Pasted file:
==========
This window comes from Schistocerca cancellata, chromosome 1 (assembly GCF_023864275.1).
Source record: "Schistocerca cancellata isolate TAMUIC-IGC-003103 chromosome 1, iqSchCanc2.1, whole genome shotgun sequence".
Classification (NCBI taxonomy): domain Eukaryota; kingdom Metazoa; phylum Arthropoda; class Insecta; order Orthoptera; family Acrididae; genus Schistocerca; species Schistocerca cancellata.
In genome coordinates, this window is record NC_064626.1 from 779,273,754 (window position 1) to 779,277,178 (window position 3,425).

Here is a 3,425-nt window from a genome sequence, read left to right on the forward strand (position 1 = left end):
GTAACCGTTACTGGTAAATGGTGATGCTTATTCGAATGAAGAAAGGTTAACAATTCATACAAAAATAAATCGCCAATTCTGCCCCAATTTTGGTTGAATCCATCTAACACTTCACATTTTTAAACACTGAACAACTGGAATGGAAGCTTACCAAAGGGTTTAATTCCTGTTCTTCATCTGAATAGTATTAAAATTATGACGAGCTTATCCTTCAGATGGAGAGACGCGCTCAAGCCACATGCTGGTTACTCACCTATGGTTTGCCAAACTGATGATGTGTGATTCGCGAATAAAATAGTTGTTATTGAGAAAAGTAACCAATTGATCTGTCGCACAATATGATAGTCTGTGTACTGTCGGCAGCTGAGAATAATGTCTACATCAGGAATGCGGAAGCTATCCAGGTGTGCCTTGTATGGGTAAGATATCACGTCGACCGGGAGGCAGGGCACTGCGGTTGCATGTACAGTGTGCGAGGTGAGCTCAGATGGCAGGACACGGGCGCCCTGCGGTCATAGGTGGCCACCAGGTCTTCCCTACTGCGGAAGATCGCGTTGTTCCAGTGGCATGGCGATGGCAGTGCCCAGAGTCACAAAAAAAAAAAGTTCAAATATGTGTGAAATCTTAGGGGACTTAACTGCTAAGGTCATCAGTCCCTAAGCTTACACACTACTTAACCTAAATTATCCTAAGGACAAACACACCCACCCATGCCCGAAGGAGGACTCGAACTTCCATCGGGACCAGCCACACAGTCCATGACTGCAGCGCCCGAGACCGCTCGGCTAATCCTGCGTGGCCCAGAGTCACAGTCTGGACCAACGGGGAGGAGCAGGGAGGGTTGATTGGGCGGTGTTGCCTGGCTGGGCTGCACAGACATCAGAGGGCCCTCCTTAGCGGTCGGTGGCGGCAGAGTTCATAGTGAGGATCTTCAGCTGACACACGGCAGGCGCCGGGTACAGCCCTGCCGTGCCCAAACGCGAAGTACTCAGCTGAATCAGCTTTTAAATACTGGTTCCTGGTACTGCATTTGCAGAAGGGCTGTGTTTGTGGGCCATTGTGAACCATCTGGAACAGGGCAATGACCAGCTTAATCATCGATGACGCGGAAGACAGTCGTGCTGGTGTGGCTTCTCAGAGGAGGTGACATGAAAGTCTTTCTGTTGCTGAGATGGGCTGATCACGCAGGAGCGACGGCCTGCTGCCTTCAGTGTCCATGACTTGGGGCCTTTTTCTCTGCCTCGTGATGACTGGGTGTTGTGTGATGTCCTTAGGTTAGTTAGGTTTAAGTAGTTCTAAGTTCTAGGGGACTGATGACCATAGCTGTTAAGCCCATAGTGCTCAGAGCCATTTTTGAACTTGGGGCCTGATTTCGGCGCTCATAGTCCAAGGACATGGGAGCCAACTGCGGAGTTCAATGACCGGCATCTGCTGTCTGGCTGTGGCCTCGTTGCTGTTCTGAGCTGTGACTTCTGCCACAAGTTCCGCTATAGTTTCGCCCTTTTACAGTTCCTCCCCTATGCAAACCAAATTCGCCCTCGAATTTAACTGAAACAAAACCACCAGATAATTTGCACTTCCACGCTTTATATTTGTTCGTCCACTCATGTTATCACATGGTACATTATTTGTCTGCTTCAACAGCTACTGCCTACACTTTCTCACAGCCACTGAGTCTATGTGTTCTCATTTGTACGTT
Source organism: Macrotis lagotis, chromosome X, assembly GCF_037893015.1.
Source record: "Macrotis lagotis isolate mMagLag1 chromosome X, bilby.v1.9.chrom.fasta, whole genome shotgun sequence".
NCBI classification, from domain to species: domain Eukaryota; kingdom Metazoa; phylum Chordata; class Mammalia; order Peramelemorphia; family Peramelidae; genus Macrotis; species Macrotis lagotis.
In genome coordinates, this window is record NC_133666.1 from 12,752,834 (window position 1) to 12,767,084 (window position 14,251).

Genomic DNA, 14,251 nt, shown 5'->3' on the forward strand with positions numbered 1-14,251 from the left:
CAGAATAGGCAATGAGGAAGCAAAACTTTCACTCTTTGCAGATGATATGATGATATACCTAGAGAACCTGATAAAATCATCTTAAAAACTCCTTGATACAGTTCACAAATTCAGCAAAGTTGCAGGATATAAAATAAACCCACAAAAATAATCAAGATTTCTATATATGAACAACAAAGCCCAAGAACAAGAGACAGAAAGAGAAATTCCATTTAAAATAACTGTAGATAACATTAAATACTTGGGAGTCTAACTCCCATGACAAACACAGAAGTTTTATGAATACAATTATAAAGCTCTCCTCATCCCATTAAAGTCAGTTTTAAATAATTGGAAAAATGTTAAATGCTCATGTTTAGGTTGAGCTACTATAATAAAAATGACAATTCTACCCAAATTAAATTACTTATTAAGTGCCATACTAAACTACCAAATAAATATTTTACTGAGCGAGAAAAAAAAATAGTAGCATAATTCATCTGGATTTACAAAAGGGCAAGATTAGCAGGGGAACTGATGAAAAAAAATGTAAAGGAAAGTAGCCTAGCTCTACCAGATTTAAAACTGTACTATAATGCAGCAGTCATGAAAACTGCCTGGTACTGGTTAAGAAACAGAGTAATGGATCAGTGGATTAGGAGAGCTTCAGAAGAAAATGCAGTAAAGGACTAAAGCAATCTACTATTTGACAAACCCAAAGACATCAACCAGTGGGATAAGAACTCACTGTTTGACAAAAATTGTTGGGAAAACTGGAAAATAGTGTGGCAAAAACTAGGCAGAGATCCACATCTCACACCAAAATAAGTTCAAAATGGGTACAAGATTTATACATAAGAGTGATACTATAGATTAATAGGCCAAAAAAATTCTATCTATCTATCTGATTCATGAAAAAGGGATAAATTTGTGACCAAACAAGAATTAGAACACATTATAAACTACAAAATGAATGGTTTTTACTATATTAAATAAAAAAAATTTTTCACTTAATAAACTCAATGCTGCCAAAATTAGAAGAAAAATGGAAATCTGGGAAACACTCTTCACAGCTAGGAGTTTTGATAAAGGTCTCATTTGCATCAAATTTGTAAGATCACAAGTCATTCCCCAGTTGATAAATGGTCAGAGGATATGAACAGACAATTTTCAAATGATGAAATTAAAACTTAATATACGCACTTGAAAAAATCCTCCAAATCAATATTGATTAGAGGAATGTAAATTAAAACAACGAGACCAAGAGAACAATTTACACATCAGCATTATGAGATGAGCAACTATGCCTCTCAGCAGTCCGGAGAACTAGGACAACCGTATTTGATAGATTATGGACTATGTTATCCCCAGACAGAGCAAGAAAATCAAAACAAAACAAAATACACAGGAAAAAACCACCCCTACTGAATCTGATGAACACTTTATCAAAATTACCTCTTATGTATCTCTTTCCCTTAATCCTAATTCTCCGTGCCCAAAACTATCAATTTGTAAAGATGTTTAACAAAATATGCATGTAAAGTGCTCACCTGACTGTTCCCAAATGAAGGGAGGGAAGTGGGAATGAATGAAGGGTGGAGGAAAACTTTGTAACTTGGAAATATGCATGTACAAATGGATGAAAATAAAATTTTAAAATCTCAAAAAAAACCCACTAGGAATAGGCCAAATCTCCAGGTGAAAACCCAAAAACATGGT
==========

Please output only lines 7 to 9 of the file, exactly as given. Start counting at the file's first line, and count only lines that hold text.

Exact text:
Source organism: Macrotis lagotis, chromosome X, assembly GCF_037893015.1.
Source record: "Macrotis lagotis isolate mMagLag1 chromosome X, bilby.v1.9.chrom.fasta, whole genome shotgun sequence".
NCBI classification, from domain to species: domain Eukaryota; kingdom Metazoa; phylum Chordata; class Mammalia; order Peramelemorphia; family Peramelidae; genus Macrotis; species Macrotis lagotis.